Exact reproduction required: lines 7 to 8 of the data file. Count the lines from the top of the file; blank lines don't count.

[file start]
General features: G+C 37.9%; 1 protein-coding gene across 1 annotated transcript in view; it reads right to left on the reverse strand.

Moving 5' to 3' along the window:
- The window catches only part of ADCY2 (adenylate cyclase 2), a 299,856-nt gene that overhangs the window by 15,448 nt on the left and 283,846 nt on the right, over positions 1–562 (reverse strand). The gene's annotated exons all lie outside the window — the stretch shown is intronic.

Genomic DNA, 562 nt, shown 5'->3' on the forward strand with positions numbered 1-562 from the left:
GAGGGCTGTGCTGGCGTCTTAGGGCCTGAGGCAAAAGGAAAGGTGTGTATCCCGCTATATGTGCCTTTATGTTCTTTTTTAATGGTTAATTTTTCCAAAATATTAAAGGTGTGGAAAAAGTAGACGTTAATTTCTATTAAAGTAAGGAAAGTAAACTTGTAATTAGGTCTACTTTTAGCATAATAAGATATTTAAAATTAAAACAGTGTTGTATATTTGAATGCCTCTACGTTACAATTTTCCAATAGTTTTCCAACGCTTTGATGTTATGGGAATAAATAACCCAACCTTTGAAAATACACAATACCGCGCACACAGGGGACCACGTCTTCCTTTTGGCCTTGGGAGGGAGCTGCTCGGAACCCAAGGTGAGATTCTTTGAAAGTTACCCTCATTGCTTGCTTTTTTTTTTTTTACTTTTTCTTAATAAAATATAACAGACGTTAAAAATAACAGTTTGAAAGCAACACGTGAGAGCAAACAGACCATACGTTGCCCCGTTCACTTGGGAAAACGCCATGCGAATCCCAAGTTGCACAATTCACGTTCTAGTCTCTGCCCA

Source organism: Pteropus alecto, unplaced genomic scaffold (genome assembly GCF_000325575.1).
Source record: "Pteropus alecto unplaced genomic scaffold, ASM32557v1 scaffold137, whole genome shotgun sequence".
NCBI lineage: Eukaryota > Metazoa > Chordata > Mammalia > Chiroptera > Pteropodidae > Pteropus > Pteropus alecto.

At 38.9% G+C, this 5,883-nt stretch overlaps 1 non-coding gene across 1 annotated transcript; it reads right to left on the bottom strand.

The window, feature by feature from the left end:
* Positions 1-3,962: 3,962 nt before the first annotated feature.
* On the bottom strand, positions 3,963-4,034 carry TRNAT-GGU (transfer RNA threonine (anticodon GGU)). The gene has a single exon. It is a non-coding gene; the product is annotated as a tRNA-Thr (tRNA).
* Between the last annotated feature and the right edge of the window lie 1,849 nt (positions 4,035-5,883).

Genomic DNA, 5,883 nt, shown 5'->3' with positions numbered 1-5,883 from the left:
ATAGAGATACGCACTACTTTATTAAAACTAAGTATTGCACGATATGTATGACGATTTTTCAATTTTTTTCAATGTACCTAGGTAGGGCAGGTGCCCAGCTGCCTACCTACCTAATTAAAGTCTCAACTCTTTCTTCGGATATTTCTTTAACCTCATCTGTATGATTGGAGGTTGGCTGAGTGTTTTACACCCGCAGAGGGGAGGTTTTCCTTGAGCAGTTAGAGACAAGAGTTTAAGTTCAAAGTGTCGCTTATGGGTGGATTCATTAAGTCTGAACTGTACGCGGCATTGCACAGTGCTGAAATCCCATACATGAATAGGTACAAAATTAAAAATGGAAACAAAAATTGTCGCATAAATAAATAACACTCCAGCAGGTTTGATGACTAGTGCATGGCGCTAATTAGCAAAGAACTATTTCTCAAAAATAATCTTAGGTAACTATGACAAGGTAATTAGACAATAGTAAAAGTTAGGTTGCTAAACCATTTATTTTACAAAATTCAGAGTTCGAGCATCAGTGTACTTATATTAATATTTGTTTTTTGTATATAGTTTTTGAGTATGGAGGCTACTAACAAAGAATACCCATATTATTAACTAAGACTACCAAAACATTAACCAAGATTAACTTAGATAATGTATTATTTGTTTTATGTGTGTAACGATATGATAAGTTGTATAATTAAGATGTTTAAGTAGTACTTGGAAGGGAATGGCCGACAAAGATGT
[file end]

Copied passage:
Source record: "Pteropus alecto unplaced genomic scaffold, ASM32557v1 scaffold137, whole genome shotgun sequence".
NCBI lineage: Eukaryota > Metazoa > Chordata > Mammalia > Chiroptera > Pteropodidae > Pteropus > Pteropus alecto.